Security Brief

Pentagon Warns Turkey of Sanctions Over Russian Missile System

Decision to start ‘unwinding’ Turkey from the F-35 fighter jet program is the latest sign of strained ties between the two nations.

Russian S-400 air defence missile systems roll at Red Square during the Victory Day military parade in Moscow on May 9, 2016. (KIRILL KUDRYAVTSEV/AFP/Getty Images)
Russian S-400 air defence missile systems roll at Red Square during the Victory Day military parade in Moscow on May 9, 2016. (KIRILL KUDRYAVTSEV/AFP/Getty Images)

What’s on tap today: Sanctions loom for Turkey over F-35 vs. S-400 spat, U.S. escalates threats of action over the Syrian regime’s assault in Idlib province, and New York’s police commissioner defends the use of facial recognition technology.

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U.S. Inches Closer to Sanctions on Turkey

Rift over S-400 purchase deepens. Acting U.S. Secretary of Defense Patrick Shanahan warned his Turkish counterpart in a letter last week the U.S. could levy sanctions under the Countering America’s Adversaries Through Sanctions Act, or CAATSA, over Ankara’s decision to move forward with the contentious purchase of a Russian missile system that U.S. officials say threatens the F-35 fighter jet.

Turkish F-35 pilot training halted. In the letter, Shanahan notified Turkish Defense Minister Hulusi Akar that he is taking significant steps to cut Turkey out of the F-35 program altogether. Lara Seligman got the scoop about the the letter, which laid out measures including mandating that Turkish F-35 pilots currently training in the United States must leave the country by July 31 and halting training for new students. Turkish defense firms will also eventually be cut from the program, eliminating a significant source of revenue.

Turkey is still showing no signs that it will cave to pressure, with officials telling Turkish media outlets after Shanahan’s letter that Ankara will move forward with the S-400 purchase.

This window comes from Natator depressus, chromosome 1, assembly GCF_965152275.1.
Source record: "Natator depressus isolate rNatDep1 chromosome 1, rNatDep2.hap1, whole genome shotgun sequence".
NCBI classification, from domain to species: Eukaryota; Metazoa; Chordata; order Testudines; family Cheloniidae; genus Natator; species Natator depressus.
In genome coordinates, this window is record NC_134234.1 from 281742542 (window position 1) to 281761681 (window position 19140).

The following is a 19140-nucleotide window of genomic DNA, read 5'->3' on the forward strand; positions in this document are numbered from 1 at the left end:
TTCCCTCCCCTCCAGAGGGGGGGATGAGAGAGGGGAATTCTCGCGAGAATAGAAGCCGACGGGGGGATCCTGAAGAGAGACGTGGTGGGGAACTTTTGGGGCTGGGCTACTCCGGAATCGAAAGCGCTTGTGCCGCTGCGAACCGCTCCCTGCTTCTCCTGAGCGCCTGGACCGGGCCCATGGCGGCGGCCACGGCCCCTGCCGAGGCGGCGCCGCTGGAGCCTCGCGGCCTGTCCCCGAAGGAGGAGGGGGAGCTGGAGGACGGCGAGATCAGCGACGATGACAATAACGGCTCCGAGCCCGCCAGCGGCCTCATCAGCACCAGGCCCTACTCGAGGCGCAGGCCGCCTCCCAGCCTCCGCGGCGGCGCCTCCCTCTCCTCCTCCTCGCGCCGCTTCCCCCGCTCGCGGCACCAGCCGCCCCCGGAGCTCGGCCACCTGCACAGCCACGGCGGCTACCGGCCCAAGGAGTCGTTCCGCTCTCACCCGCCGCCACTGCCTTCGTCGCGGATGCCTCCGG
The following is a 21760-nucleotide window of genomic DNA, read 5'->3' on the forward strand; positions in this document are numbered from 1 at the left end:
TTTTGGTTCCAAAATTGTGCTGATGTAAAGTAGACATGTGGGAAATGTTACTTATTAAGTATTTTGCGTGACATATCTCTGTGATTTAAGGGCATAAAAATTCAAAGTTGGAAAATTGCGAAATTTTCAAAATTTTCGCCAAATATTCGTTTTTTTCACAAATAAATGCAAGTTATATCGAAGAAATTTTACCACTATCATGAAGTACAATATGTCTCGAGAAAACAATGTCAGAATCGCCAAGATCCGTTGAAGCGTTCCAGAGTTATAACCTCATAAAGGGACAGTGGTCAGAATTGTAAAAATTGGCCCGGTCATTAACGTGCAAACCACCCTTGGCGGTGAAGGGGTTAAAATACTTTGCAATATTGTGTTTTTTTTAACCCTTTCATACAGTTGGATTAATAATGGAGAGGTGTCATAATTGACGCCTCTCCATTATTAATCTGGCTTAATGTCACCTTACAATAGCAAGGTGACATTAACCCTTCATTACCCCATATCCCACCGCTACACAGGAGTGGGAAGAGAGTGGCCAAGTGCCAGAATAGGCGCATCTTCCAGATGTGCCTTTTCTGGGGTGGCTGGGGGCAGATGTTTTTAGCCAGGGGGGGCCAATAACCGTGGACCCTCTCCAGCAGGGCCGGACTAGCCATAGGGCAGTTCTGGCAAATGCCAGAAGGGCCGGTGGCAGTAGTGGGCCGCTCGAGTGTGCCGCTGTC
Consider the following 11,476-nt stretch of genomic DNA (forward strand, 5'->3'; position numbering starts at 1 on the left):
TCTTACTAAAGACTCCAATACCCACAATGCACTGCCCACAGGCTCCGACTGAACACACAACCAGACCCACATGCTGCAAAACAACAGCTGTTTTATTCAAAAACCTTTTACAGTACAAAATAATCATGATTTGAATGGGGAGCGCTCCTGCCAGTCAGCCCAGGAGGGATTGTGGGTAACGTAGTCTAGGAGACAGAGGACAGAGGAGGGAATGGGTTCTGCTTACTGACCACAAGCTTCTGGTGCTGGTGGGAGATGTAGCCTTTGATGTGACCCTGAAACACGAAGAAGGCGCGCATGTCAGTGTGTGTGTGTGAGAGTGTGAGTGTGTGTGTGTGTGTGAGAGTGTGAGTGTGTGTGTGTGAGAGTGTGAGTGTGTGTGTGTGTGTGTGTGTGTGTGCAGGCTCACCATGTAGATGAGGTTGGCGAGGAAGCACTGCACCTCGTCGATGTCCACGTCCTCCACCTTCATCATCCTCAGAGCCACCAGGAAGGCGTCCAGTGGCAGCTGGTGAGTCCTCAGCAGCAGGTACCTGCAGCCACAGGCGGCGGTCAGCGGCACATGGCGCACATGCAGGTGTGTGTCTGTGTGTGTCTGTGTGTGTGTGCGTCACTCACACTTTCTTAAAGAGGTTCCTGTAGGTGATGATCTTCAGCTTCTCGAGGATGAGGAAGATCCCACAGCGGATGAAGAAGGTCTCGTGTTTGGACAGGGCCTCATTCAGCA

Sanctions will sting. This would not be the first time the United States has slapped sanctions on Turkey, notes Amanda Sloat, a former U.S. diplomat and expert on trans-Atlantic relations at the Brookings Institution. However, she acknowledged the move to impose CAATSA sanctions–and cutting Ankara out of the F-35 program–will have dire effects on Turkey’s already fragile economy and Turkish President Recep Tayyip Erdogan’s popularity as his party faces the prospect of losing the Istanbul mayoral election for a second time.

‘Dangerous trajectory.’ U.S. Defense Department officials stressed that they want to keep the F-35 vs. S-400 spat separate from broader cooperation on a range of issues with a key NATO ally. However, experts note that Erdogan’s move to acquire the S-400 despite such strong opposition may signal the country’s broader pivot away from the transatlantic alliance — toward Moscow.

“This sets Turkey on a dangerous trajectory and it will make the Turkish military more prone to Russian meddling,” Aykan Erdemir, a Senior Fellow with the Foundation for Defense of Democracies.


U.S. Warns Syria Against Chemical Weapons

‘Vile and inhuman weapon.’ The United States reiterated threats to act if the Syrian regime deploys chemical weapons, as President Bashar Assad’s forces continue their offensive in the northwestern province of Idlib.